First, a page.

Human Rights Watch has a history of making wild accusations and then failing to respond to detailed refutations of its falsehoods. During the current session it refused to meet with the Sri Lankan delegation, thus confirming the view that it was unable to face up to clear arguments supported by evidence. It had previously withdrawn from a meeting with a Sri Lankan delegation, when it cancelled a meeting in the British House of Commons to which the Sri Lankan Foreign Minister had nominated a delegate as invited by Human Rights Watch.
‘Such cowardice is not uncommon in those who have special agendas which cannot stand up to light,’ said Wijesinha, who had first had to meet de Rivero as she arrived in Geneva. ‘She did not know anything about the Sri Lankan matter and said so, but then we found that her promise to study the matter and respond to us was yet another instance of prevarication.’
Prof. Wijesinha wrote as follows to Ms de Rivero in 2007 – ‘It was a pleasure to meet you in Geneva on September 5th, and I hope we can go some way towards ensuring that in the future Human Rights Watch can collaborate with the Sri Lankan government in promoting Human Rights. We have respected some of your interventions in the past, and we feel the current unfortunate improper behaviour of some HRW representatives should be dealt with swiftly so that active cooperation might be possible for the future…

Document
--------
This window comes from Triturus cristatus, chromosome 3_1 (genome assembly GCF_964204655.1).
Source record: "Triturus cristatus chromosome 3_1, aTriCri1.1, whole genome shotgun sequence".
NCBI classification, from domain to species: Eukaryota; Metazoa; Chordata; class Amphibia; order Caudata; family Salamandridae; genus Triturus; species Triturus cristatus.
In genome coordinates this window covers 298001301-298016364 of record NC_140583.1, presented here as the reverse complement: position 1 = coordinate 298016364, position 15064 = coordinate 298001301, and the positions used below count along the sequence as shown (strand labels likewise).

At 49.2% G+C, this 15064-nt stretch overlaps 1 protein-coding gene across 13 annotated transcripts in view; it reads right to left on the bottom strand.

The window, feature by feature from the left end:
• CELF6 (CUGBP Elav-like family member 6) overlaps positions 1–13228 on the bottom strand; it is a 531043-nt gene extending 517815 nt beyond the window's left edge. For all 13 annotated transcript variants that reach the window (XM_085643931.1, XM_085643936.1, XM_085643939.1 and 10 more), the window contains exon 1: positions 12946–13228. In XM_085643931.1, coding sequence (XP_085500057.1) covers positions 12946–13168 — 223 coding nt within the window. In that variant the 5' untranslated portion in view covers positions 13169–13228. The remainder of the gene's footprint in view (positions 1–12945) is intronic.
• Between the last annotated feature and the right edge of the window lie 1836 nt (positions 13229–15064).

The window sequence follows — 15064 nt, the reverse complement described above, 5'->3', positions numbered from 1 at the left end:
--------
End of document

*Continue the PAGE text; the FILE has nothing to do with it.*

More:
You told us at the meeting that you were not aware of this correspondence, and explained that you were new to Geneva. Since however you take responsibility for it, and will doubtless have to justify it in Geneva, it seems at best careless for your colleagues not to have shared with you previously our very serious concerns about the report.
I hope therefore that you will study the attachments carefully, and let me know whether you still stand by the claim that there are ‘forcible returns of internally displaced persons to unsafe areas’ and ‘a brazen disregard for the safety and well-being of civilians’ on the part of the government. Civilian casualty figures for operations in the East make clear that claims that government forces directed ‘artillery fire at military targets and civilians without distinction’ is a canard as I had pointed out earlier. At the very least, in a document issued last week, some reference should have been made to these facts, as also to the report on resettlement issued by UNHCR.’
Such naivete on the part of Prof. Wijesinha in seeking to engage actively with Ms de Rivero was understandable then, but her continuing silence should have taught Sri Lanka that the promotion of Human Rights was not a Human Rights Watch priority. Sri Lanka nevertheless sought to engage with Kenneth Roth, Director of Human Rights Watch, when he was in Geneva last month, but that meeting too was dodged.
‘Under the circumstances we can only conclude that Human Rights Watch is hell bent on its own agenda, and it does not care if thousands of Tamil civilians are sacrificed through its backhanded defence of terrorism,’ said Wijesinha. ‘Employees of Human Rights Watch are individually accountable for the successes and failures of the organization. Employees in the future will need to take their responsibilities more seriously or compromise their credibility by turning a blind eye to terrorism and well documented human rights abuses whilst making wild allegations without any substantive evidence against states dealing with the abuses of terrorists.’.
Secretariat for Coordinating the Peace Process
|Last Updated ( Wednesday, 01 April 2009 )|